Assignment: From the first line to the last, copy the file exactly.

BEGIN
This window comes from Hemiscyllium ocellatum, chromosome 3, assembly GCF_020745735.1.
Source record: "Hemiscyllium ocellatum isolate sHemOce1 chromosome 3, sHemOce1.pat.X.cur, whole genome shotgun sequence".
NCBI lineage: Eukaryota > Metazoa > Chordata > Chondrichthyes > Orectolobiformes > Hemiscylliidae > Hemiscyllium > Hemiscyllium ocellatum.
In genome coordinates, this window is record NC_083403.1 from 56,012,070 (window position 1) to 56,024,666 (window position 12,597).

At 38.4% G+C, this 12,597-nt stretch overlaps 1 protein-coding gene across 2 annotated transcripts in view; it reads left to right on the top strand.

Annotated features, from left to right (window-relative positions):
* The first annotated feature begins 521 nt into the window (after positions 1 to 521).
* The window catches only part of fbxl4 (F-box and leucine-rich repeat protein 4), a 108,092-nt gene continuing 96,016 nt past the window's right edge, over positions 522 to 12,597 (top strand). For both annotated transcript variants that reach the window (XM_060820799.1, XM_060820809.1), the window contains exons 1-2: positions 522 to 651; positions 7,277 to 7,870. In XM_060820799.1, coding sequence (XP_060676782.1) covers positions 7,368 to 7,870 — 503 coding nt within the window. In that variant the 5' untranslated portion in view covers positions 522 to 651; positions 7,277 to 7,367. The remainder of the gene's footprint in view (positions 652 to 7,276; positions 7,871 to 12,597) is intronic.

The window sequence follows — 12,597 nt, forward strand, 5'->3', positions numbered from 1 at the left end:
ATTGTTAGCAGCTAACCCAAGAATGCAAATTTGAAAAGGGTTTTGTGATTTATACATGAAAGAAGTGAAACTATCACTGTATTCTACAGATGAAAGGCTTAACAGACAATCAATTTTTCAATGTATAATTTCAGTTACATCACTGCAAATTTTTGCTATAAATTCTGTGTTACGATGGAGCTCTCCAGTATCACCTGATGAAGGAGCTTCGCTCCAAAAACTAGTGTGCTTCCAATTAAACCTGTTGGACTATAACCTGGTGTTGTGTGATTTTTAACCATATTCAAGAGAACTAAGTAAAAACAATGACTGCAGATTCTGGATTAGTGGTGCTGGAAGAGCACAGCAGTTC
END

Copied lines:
This window comes from Hemiscyllium ocellatum, chromosome 3, assembly GCF_020745735.1.
Source record: "Hemiscyllium ocellatum isolate sHemOce1 chromosome 3, sHemOce1.pat.X.cur, whole genome shotgun sequence".
NCBI lineage: Eukaryota > Metazoa > Chordata > Chondrichthyes > Orectolobiformes > Hemiscylliidae > Hemiscyllium > Hemiscyllium ocellatum.
In genome coordinates, this window is record NC_083403.1 from 56,012,070 (window position 1) to 56,024,666 (window position 12,597).

At 38.4% G+C, this 12,597-nt stretch overlaps 1 protein-coding gene across 2 annotated transcripts in view; it reads left to right on the top strand.

Annotated features, from left to right (window-relative positions):
* The first annotated feature begins 521 nt into the window (after positions 1 to 521).
* The window catches only part of fbxl4 (F-box and leucine-rich repeat protein 4), a 108,092-nt gene continuing 96,016 nt past the window's right edge, over positions 522 to 12,597 (top strand). For both annotated transcript variants that reach the window (XM_060820799.1, XM_060820809.1), the window contains exons 1-2: positions 522 to 651; positions 7,277 to 7,870. In XM_060820799.1, coding sequence (XP_060676782.1) covers positions 7,368 to 7,870 — 503 coding nt within the window. In that variant the 5' untranslated portion in view covers positions 522 to 651; positions 7,277 to 7,367. The remainder of the gene's footprint in view (positions 652 to 7,276; positions 7,871 to 12,597) is intronic.

The window sequence follows — 12,597 nt, forward strand, 5'->3', positions numbered from 1 at the left end:
ATTGTTAGCAGCTAACCCAAGAATGCAAATTTGAAAAGGGTTTTGTGATTTATACATGAAAGAAGTGAAACTATCACTGTATTCTACAGATGAAAGGCTTAACAGACAATCAATTTTTCAATGTATAATTTCAGTTACATCACTGCAAATTTTTGCTATAAATTCTGTGTTACGATGGAGCTCTCCAGTATCACCTGATGAAGGAGCTTCGCTCCAAAAACTAGTGTGCTTCCAATTAAACCTGTTGGACTATAACCTGGTGTTGTGTGATTTTTAACCATATTCAAGAGAACTAAGTAAAAACAATGACTGCAGATTCTGGATTAGTGGTGCTGGAAGAGCACAGCAGTTC